You might read science fiction just for fun. But since the development of the genre, our pleasure reads have also been an important means of asking ethical questions about the future of science and technology. What are the ramifications of our scientific advancements? How will their power be managed and how will they change our understanding of our humanity?
Annalee Newitz gets this. As co-founder of the popular sci-fi website io9, tech culture editor at Ars Technica, and past editor-in-chief of Gawker’s tech blog Gizmodo, Newitz spends her days considering the tech of today and where it’s all heading. And from this wealth of experience, we get her masterful debut science fiction novel, “Autonomous.”
Hear Newitz read at Women and Children First with fellow author Charlie Jane Anders on Sunday, Sept. 24.
Here’s the basic plot: It’s 2144. A new drug on the market makes work tasks easier and more pleasurable. (It reminds me of a mix of Ecstasy and Adderall.) When the anti-patent pirate Jack reverse engineers the drug, she figures out it’s responsible for a new string of consumer deaths, but the powers in charge are blaming her. As government agents pursue her for patent crimes, Jack’s on a mission to make the public aware of the dangers of the legal substance.
Like most well-written sci-fi, the story line isn’t nearly as gripping as the development of multi-dimensional characters and the bigger questions that the book asks—inquiries into the state of the pharmaceutical industry that are extremely relevant today. Who should profit from the development of new medication, especially those that are life-saving?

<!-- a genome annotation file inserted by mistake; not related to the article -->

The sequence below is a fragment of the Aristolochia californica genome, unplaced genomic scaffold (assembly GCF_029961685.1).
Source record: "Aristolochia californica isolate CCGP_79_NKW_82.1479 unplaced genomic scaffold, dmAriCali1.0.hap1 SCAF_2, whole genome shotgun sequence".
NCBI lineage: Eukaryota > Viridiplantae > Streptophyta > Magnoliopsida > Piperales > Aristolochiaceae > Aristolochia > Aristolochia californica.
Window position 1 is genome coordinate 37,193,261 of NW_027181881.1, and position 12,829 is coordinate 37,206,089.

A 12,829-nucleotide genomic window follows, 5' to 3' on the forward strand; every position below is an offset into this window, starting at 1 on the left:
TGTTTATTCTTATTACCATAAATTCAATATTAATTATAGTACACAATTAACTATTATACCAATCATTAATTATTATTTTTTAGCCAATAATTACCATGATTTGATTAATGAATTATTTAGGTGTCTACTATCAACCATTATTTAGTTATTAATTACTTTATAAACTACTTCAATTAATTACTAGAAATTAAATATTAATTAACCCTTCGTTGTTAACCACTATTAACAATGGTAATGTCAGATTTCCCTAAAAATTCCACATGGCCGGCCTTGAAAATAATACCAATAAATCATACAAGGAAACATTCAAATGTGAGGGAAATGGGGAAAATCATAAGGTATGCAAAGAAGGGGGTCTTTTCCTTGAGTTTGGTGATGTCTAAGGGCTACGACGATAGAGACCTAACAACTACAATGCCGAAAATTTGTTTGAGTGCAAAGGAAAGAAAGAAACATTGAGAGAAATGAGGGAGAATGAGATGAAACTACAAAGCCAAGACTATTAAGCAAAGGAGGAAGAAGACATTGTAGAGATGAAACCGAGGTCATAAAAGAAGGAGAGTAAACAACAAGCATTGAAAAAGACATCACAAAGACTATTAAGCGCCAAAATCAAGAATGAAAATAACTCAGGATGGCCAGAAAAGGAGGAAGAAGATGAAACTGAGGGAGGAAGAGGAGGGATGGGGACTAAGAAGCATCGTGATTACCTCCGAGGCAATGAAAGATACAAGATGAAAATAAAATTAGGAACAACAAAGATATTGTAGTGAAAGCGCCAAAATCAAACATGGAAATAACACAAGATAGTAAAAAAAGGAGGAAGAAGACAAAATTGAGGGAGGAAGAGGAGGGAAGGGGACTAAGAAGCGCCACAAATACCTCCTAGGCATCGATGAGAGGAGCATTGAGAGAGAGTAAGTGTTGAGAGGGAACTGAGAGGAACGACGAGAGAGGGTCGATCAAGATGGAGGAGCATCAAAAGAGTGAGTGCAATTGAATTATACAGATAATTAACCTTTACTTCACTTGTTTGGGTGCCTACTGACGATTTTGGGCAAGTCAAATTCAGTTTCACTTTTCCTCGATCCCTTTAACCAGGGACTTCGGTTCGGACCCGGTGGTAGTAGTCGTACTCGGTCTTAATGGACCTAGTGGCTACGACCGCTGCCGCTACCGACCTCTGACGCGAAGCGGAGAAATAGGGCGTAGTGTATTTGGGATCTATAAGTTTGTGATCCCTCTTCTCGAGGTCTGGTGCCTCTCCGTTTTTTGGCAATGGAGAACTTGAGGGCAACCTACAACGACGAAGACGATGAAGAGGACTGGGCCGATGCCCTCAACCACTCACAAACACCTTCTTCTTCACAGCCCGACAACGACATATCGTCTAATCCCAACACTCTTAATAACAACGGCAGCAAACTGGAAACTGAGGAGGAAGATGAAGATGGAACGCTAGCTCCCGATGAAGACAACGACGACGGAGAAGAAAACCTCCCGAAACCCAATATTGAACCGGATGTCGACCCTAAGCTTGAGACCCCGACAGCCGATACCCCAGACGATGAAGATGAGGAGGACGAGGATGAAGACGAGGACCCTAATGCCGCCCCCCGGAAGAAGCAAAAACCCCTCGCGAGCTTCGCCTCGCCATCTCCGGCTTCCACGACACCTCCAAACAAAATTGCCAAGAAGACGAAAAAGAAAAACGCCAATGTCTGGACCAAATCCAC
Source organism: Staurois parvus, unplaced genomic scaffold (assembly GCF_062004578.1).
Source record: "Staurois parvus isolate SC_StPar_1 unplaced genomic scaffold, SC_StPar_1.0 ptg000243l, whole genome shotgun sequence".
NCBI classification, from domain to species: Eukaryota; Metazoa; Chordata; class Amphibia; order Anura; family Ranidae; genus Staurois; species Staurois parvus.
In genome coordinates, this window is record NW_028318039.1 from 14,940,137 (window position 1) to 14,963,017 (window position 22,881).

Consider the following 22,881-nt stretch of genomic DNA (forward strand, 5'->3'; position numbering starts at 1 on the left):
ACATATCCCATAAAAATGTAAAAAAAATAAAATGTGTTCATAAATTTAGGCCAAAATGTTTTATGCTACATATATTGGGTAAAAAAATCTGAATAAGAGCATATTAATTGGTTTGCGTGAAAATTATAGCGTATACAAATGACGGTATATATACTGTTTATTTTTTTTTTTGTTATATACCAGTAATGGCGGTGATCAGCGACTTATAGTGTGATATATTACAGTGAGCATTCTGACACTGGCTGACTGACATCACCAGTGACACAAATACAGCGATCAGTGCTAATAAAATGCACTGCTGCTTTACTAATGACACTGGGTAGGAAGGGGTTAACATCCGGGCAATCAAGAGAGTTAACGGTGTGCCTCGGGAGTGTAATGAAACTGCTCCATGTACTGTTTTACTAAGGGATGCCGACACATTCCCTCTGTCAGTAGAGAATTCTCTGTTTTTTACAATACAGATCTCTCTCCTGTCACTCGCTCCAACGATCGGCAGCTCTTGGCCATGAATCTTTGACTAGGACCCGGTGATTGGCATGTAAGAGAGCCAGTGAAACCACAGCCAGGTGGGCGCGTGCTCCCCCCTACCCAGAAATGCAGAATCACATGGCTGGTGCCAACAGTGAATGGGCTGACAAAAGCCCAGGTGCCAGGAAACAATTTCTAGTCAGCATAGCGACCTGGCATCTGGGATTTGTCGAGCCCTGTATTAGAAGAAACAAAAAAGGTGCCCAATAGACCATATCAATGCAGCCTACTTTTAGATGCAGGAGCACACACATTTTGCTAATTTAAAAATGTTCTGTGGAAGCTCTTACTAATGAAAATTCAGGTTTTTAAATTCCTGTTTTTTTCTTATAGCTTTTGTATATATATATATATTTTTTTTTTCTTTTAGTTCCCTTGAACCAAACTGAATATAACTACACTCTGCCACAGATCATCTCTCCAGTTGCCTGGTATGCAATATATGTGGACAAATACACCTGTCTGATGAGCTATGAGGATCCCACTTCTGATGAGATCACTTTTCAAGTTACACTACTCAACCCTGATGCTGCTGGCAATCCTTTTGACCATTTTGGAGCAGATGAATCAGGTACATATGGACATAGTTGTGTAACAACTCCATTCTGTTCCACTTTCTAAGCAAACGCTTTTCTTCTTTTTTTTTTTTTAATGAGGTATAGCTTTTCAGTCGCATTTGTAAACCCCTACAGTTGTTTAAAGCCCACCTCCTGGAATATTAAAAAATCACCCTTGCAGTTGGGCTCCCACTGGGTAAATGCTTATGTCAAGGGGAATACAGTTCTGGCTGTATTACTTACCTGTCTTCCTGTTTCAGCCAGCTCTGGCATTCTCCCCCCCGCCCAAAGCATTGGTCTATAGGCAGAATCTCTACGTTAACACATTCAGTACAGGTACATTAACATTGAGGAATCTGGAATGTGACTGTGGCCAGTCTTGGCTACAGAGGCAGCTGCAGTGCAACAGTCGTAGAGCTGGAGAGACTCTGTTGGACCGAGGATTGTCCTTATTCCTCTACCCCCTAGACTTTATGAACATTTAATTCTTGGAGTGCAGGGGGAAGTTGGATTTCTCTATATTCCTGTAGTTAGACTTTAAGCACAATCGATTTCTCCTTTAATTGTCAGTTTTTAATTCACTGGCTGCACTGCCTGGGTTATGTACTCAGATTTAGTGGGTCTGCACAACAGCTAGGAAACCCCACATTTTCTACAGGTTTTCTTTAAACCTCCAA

For those interested in the politics of biotech, this story of pharmaceutical hacking will draw you in. But that’s really only half the book.
“Autonomous” alternates between Jack and Paladin, a military bot that works for the agency searching for Jack. And to understand Paladin, you’ll need some context.
Here’s the world we’re placed in: Humans and robots alike can be indentured into years of service before granted their autonomy. Robots work alongside humans in medical and research labs, in marketplaces, on police forces. They’ve advanced to having something resembling free will and personal desires.
Paladin doesn’t have a choice in working for the agency pursuing Jack; he is indentured to them. Throughout his story, we see the bot questioning what he really thinks and desires and what he is programmed to. What does he have control over? And, using a sexually charged dynamic with Paladin’s human handler Eliasz, what can he really feel for another sentient being?
After an erotic exchange with Eliasz, Paladin questions what happened:
“If he’d been designed for sex, Paladin would have been given emo-cognitive training on the topic. His carapace would have implanted him with perversions and erotic desires and programs to emulate a sexual response cycle that would match the neuro-chemical cascades of his human counterparts. Built as he was, however, he had few tools to interpret or contextualize what had just transpired.”
Newitz uses robots to ask what defines sex, gender and queerness. And using a wider framework of indenture across humans and bots alike, Newitz also explores intricate questions about the nature of consent.
Through the interweaving of the topics—the freedom of information, innovation, the availability of medication, and freedom over one’s body, identity, and sexuality—we see how they’re all related. There are not separate and distinct social sciences and STEM fields. They are fluid and porous components of one larger system.
Read “Autonomous” for the questions. Read it for the unflinching portrayal of a possible near future. Read it for fun. It’s sometimes sexy, sometimes brutal, consistently fascinating.
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